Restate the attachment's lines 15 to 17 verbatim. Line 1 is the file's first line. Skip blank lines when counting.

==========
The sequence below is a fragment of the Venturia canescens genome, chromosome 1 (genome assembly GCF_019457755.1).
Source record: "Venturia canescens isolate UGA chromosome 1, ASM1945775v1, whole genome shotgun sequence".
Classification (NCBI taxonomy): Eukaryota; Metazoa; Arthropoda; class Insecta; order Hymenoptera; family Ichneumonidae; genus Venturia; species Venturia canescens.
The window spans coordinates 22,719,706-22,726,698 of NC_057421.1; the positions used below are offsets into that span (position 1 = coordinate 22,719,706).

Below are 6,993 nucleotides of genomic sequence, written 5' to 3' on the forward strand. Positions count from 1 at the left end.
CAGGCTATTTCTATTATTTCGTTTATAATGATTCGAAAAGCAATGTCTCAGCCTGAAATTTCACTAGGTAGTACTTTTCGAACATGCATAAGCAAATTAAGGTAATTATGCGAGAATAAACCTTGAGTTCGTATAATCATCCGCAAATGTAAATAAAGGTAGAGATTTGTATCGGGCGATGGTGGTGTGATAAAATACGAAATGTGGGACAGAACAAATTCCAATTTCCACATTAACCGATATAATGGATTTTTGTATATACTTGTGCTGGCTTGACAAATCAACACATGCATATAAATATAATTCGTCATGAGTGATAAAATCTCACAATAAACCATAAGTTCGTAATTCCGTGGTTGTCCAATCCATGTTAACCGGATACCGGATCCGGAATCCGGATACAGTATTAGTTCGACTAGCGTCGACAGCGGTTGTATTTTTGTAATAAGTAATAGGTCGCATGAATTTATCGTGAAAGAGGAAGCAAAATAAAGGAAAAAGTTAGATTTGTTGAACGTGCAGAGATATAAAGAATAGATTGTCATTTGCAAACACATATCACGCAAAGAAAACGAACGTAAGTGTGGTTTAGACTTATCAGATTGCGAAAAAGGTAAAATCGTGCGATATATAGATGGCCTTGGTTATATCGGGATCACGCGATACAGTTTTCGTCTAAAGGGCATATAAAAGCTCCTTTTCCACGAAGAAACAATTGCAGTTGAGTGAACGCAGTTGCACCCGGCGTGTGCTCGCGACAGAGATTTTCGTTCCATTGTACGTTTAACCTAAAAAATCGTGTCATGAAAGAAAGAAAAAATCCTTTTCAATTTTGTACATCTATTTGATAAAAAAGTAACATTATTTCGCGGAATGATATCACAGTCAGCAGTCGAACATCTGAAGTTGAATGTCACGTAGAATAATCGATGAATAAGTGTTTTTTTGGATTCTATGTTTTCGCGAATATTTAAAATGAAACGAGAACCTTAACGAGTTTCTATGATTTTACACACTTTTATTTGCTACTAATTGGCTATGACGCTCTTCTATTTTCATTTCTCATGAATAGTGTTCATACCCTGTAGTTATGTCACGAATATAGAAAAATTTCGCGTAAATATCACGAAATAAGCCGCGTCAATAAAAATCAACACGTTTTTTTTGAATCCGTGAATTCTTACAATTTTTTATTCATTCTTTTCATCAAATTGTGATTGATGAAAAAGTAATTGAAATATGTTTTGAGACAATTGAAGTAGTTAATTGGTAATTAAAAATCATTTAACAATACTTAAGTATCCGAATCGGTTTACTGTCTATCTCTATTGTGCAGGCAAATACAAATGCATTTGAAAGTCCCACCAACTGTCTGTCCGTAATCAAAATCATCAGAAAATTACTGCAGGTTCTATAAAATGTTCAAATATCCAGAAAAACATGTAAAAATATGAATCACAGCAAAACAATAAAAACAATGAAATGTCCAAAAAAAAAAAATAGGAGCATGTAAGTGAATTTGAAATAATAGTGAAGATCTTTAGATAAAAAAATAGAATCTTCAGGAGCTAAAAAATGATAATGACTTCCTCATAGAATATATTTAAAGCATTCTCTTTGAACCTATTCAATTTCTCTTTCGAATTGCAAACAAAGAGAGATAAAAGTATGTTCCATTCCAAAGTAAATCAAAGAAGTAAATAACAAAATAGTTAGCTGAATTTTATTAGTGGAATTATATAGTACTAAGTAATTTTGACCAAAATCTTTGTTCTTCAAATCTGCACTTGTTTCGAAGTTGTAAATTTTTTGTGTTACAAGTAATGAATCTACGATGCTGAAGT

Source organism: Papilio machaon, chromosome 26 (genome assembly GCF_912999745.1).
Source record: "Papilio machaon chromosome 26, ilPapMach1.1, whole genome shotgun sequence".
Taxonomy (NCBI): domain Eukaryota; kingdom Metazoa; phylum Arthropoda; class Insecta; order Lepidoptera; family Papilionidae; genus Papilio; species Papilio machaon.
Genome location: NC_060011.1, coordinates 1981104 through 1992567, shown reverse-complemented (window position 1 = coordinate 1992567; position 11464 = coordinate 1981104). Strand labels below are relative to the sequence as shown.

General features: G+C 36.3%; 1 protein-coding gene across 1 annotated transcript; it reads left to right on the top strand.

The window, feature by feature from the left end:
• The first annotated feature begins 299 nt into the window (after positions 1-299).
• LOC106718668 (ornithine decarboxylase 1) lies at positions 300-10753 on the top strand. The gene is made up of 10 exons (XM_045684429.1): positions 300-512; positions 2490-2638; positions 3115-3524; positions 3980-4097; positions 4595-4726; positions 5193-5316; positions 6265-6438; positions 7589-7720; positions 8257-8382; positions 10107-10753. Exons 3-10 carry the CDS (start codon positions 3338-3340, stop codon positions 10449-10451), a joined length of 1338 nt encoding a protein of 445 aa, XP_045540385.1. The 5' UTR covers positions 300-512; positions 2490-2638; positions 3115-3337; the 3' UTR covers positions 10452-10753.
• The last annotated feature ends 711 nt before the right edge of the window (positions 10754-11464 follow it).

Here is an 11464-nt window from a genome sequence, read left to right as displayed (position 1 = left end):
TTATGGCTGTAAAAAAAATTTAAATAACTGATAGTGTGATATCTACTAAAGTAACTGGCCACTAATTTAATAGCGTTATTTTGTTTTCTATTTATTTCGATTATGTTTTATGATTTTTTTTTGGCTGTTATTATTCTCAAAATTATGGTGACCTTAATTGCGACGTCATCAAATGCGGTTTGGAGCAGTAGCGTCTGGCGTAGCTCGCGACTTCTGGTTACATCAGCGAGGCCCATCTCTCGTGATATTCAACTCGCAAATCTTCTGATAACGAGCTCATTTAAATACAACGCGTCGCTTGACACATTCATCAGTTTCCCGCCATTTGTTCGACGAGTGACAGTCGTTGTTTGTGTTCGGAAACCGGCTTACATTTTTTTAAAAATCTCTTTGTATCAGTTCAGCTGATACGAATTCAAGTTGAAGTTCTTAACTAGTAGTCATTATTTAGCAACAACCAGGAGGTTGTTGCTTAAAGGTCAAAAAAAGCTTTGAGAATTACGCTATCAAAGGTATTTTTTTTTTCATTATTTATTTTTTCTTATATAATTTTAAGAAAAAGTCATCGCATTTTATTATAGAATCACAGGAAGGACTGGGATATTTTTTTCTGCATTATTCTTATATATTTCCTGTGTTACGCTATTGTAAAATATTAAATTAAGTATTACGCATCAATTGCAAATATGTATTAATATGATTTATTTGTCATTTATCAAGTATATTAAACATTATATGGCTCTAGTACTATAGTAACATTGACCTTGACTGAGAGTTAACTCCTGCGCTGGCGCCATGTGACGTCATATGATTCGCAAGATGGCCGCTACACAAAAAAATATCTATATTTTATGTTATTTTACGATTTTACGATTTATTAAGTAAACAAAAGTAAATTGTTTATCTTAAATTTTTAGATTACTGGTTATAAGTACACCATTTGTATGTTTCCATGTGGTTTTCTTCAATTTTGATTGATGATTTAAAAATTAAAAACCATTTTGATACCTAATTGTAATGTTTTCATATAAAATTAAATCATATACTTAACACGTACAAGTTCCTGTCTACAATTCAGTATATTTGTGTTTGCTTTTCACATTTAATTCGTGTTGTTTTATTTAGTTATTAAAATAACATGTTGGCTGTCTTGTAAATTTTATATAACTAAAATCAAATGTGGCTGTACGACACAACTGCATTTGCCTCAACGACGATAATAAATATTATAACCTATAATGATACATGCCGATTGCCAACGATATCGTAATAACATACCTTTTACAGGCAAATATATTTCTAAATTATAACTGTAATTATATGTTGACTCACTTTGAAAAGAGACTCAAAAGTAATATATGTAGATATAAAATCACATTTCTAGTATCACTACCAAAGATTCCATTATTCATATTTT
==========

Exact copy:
• The last annotated feature ends 711 nt before the right edge of the window (positions 10754-11464 follow it).

Here is an 11464-nt window from a genome sequence, read left to right as displayed (position 1 = left end):
TTATGGCTGTAAAAAAAATTTAAATAACTGATAGTGTGATATCTACTAAAGTAACTGGCCACTAATTTAATAGCGTTATTTTGTTTTCTATTTATTTCGATTATGTTTTATGATTTTTTTTTGGCTGTTATTATTCTCAAAATTATGGTGACCTTAATTGCGACGTCATCAAATGCGGTTTGGAGCAGTAGCGTCTGGCGTAGCTCGCGACTTCTGGTTACATCAGCGAGGCCCATCTCTCGTGATATTCAACTCGCAAATCTTCTGATAACGAGCTCATTTAAATACAACGCGTCGCTTGACACATTCATCAGTTTCCCGCCATTTGTTCGACGAGTGACAGTCGTTGTTTGTGTTCGGAAACCGGCTTACATTTTTTTAAAAATCTCTTTGTATCAGTTCAGCTGATACGAATTCAAGTTGAAGTTCTTAACTAGTAGTCATTATTTAGCAACAACCAGGAGGTTGTTGCTTAAAGGTCAAAAAAAGCTTTGAGAATTACGCTATCAAAGGTATTTTTTTTTTCATTATTTATTTTTTCTTATATAATTTTAAGAAAAAGTCATCGCATTTTATTATAGAATCACAGGAAGGACTGGGATATTTTTTTCTGCATTATTCTTATATATTTCCTGTGTTACGCTATTGTAAAATATTAAATTAAGTATTACGCATCAATTGCAAATATGTATTAATATGATTTATTTGTCATTTATCAAGTATATTAAACATTATATGGCTCTAGTACTATAGTAACATTGACCTTGACTGAGAGTTAACTCCTGCGCTGGCGCCATGTGACGTCATATGATTCGCAAGATGGCCGCTACACAAAAAAATATCTATATTTTATGTTATTTTACGATTTTACGATTTATTAAGTAAACAAAAGTAAATTGTTTATCTTAAATTTTTAGATTACTGGTTATAAGTACACCATTTGTATGTTTCCATGTGGTTTTCTTCAATTTTGATTGATGATTTAAAAATTAAAAACCATTTTGATACCTAATTGTAATGTTTTCATATAAAATTAAATCATATACTTAACACGTACAAGTTCCTGTCTACAATTCAGTATATTTGTGTTTGCTTTTCACATTTAATTCGTGTTGTTTTATTTAGTTATTAAAATAACATGTTGGCTGTCTTGTAAATTTTATATAACTAAAATCAAATGTGGCTGTACGACACAACTGCATTTGCCTCAACGACGATAATAAATATTATAACCTATAATGATACATGCCGATTGCCAACGATATCGTAATAACATACCTTTTACAGGCAAATATATTTCTAAATTATAACTGTAATTATATGTTGACTCACTTTGAAAAGAGACTCAAAAGTAATATATGTAGATATAAAATCACATTTCTAGTATCACTACCAAAGATTCCATTATTCATATTTT